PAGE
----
40 people in a room doing entry-level jobs for free
According to the federal Fair Labor Standards Act, internships at for-profit companies can be unpaid if the internship is “for the benefit of the intern” and “similar to training which would be given in an educational environment.”
But some recent lawsuits are shining a light on how unpaid internships are more like free labor.
NYU student, Christina Isnardi interned at a local production company the summer after her freshman year. “When I got to the place, it was extremely illegitimate and exploitative. My employer, he basically used me for free labor,” she said. “I had a friend who had to wash dishes for a film company.” Now a junior at NYU, Isnardi has co-founded the organization Fair Pay for Interns and started an online petition at her school to remove unpaid internship opportunities from its CareerNet.
Vice president of Intern Bridge, Robert Shindell, estimates that a million undergraduates take internships each year. And about 20% of those internships are unpaid with no academic credit.
“The bad internships are 40 people in a room doing entry-level jobs for free,” says Mikey Franklin, co-founder of the Fair Pay Campaign, a group attempting to lobby for legislation that would mandate pay for an intern’s labor. “The good internships are only for people who can afford to work for free.”
While unpaid internships are more common in “creative” fields such as film, fashion and politics, a petition on Moveon.org asks the question: “Where can an adult work 50 hours for no pay in 2013?” And answers it with: “The White House Intern program.”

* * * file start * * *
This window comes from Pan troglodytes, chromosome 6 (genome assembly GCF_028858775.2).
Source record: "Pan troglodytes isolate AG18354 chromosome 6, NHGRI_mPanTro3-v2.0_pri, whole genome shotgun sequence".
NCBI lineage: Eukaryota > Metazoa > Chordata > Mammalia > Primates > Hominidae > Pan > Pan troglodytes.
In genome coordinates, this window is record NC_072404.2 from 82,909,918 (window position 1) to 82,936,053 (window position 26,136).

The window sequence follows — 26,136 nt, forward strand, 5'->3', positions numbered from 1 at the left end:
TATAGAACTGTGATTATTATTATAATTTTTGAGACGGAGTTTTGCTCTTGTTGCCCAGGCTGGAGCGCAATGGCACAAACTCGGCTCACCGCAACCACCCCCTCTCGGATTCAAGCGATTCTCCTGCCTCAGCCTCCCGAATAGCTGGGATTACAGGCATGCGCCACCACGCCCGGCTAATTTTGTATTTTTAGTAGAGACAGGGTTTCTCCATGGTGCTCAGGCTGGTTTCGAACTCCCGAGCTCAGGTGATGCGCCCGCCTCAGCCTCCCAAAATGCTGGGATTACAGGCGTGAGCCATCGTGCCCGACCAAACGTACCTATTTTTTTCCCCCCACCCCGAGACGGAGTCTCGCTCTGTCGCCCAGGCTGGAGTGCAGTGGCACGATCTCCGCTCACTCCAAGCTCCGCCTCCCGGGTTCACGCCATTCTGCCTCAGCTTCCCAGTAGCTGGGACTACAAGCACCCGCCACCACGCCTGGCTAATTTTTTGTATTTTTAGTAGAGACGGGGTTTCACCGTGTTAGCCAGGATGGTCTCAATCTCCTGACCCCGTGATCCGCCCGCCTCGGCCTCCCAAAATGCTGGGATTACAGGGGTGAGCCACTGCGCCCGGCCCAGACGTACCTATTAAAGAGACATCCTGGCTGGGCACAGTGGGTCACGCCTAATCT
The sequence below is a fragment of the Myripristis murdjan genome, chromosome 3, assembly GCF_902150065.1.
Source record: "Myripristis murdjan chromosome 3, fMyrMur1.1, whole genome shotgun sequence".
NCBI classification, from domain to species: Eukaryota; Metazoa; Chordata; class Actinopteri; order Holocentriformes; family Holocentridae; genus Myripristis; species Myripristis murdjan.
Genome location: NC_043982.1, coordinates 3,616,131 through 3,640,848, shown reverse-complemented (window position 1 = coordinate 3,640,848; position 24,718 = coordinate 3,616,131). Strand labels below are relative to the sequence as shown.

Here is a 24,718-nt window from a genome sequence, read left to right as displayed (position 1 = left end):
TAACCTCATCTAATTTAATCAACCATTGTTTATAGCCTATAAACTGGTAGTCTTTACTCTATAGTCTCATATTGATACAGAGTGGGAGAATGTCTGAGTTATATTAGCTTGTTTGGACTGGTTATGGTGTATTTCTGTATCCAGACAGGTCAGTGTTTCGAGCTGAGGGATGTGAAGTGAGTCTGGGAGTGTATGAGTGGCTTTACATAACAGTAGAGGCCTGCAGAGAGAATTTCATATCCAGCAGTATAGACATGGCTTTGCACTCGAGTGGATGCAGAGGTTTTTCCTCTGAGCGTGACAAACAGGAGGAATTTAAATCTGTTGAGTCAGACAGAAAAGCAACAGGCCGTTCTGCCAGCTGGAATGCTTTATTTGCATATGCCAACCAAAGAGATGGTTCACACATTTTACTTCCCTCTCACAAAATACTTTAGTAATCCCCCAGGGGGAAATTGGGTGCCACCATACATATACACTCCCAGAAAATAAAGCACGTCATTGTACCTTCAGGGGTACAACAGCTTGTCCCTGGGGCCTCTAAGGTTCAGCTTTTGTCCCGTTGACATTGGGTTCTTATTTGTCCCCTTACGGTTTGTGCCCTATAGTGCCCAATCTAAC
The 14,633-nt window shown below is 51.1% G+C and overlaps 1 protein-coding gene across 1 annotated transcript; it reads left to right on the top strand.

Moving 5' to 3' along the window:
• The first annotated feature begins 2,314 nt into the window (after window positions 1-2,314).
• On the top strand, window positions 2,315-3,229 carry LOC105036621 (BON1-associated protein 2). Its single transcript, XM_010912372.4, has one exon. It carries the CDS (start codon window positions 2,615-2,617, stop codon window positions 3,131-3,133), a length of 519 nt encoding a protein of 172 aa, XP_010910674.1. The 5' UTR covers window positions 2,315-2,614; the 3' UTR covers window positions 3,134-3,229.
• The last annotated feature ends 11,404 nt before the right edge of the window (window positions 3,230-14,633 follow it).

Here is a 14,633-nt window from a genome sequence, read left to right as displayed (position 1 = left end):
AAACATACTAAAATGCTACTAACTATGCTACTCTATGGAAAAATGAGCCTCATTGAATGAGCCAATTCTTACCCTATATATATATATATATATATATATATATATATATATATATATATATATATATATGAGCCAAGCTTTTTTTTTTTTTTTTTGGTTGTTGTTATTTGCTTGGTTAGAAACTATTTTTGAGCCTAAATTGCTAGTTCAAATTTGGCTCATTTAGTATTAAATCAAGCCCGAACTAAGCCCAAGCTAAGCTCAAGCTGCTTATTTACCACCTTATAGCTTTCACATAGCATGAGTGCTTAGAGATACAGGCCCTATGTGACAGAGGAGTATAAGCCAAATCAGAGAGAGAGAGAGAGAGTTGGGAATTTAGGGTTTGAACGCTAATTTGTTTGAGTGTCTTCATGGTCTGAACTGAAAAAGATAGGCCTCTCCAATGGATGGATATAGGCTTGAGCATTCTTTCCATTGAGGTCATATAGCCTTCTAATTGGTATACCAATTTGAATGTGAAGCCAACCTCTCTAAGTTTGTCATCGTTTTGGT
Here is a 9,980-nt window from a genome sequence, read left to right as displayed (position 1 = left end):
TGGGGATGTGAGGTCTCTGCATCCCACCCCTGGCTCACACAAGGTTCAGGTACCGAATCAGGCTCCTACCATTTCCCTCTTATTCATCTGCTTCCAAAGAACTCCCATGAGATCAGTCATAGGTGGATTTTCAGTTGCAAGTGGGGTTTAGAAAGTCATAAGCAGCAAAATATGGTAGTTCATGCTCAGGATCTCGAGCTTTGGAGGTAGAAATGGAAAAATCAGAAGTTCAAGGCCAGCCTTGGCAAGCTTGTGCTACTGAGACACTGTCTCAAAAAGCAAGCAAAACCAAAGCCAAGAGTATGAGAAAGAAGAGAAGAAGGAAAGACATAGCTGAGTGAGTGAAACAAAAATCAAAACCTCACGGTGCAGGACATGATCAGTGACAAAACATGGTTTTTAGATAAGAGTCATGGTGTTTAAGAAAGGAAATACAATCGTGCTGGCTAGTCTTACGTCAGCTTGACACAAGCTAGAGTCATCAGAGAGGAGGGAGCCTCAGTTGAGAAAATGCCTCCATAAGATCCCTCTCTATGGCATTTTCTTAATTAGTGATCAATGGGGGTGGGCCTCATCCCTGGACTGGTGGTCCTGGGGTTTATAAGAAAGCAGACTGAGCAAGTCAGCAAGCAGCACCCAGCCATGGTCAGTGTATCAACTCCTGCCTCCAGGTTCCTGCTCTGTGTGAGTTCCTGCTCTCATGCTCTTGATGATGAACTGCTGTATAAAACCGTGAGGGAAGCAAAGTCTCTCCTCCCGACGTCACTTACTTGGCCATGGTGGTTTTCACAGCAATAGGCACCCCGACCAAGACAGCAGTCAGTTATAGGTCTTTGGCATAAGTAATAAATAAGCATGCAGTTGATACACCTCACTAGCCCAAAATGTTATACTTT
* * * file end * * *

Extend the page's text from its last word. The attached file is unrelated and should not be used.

That is real work, Mr. President
The petition has about 8,500 signatures. “That is real work, Mr. President,” the petition reads. “It’s not equivalent to a semester in college.”
Other recent lawsuits include two interns on the set of Black Swan who sued Fox Searchlight Pictures, alleging they did basic tasks undertaken by regular entry-level employees, as well as an ex-Harper’s Bazaar intern who sued Hearst Magazines, an unpaid intern who sued Warner Music Group and Atlantic Records, and a former intern at Donna Karan International.
These companies argue their competitive unpaid internships benefit the students. But for many parents and students these internships prove too expensive.
“There are strict legal guidelines. If you’re doing the work of a for-profit company, it is eminently clear that you should get paid. It is abundantly clear,” Franklin says.
Peter K. Levine
A Professional Law Corporation